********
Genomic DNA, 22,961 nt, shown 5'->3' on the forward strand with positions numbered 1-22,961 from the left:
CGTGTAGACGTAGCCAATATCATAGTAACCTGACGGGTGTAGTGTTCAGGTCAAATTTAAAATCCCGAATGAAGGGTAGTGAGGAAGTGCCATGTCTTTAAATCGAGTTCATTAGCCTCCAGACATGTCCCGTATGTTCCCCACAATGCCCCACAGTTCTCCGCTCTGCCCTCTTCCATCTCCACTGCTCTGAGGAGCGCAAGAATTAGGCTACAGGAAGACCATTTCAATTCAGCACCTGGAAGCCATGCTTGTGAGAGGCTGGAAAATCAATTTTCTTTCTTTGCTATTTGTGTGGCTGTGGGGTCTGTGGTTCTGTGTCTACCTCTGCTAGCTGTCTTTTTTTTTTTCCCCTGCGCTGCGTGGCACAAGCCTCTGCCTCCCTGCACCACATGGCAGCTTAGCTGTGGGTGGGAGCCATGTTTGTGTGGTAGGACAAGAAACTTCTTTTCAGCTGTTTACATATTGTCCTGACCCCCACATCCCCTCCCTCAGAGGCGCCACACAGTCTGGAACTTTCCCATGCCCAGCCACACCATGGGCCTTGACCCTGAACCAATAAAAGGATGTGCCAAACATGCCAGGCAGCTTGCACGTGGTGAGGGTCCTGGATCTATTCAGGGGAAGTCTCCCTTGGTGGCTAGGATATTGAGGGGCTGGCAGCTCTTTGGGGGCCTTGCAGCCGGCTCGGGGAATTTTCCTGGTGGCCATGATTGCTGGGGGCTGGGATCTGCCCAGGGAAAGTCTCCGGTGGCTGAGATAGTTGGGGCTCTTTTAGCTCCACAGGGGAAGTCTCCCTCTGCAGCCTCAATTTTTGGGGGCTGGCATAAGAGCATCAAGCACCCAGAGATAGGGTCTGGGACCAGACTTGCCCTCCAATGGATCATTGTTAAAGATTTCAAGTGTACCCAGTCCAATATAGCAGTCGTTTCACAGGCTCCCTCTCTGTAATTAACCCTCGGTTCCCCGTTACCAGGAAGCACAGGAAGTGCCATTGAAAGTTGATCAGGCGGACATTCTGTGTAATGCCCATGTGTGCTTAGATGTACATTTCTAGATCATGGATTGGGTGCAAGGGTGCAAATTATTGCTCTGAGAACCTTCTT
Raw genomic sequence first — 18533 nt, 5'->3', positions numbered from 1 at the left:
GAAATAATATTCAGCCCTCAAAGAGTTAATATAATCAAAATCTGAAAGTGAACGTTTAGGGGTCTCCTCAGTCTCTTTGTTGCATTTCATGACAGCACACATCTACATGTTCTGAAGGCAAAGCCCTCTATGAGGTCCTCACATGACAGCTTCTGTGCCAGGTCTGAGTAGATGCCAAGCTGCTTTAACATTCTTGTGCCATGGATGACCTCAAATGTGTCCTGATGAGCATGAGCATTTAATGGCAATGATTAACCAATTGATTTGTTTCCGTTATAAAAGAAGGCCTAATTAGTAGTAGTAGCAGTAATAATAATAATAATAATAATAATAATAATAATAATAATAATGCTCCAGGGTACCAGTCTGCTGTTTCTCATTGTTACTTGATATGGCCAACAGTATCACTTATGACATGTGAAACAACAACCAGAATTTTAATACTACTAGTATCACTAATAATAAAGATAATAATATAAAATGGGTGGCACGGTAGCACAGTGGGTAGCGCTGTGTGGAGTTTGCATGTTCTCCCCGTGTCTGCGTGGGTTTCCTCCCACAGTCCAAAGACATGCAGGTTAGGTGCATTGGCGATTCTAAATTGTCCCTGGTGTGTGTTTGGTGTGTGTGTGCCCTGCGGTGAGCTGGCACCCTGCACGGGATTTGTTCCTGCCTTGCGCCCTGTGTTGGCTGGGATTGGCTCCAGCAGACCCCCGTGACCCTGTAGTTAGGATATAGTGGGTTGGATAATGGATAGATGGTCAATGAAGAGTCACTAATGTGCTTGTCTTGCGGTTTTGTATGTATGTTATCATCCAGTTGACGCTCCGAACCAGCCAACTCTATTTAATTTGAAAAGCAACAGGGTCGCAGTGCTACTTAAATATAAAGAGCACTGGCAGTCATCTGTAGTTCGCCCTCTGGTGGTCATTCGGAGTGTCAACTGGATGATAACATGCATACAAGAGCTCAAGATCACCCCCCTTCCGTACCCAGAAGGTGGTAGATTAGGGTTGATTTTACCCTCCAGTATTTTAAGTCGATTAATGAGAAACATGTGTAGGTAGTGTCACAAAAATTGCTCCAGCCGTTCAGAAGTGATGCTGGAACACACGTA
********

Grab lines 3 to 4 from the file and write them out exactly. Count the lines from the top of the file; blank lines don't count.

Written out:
Raw genomic sequence first — 18533 nt, 5'->3', positions numbered from 1 at the left:
GAAATAATATTCAGCCCTCAAAGAGTTAATATAATCAAAATCTGAAAGTGAACGTTTAGGGGTCTCCTCAGTCTCTTTGTTGCATTTCATGACAGCACACATCTACATGTTCTGAAGGCAAAGCCCTCTATGAGGTCCTCACATGACAGCTTCTGTGCCAGGTCTGAGTAGATGCCAAGCTGCTTTAACATTCTTGTGCCATGGATGACCTCAAATGTGTCCTGATGAGCATGAGCATTTAATGGCAATGATTAACCAATTGATTTGTTTCCGTTATAAAAGAAGGCCTAATTAGTAGTAGTAGCAGTAATAATAATAATAATAATAATAATAATAATAATAATAATAATGCTCCAGGGTACCAGTCTGCTGTTTCTCATTGTTACTTGATATGGCCAACAGTATCACTTATGACATGTGAAACAACAACCAGAATTTTAATACTACTAGTATCACTAATAATAAAGATAATAATATAAAATGGGTGGCACGGTAGCACAGTGGGTAGCGCTGTGTGGAGTTTGCATGTTCTCCCCGTGTCTGCGTGGGTTTCCTCCCACAGTCCAAAGACATGCAGGTTAGGTGCATTGGCGATTCTAAATTGTCCCTGGTGTGTGTTTGGTGTGTGTGTGCCCTGCGGTGAGCTGGCACCCTGCACGGGATTTGTTCCTGCCTTGCGCCCTGTGTTGGCTGGGATTGGCTCCAGCAGACCCCCGTGACCCTGTAGTTAGGATATAGTGGGTTGGATAATGGATAGATGGTCAATGAAGAGTCACTAATGTGCTTGTCTTGCGGTTTTGTATGTATGTTATCATCCAGTTGACGCTCCGAACCAGCCAACTCTATTTAATTTGAAAAGCAACAGGGTCGCAGTGCTACTTAAATATAAAGAGCACTGGCAGTCATCTGTAGTTCGCCCTCTGGTGGTCATTCGGAGTGTCAACTGGATGATAACATGCATACAAGAGCTCAAGATCACCCCCCTTCCGTACCCAGAAGGTGGTAGATTAGGGTTGATTTTACCCTCCAGTATTTTAAGTCGATTAATGAGAAACATGTGTAGGTAGTGTCACAAAAATTGCTCCAGCCGTTCAGAAGTGATGCTGGAACACACGTA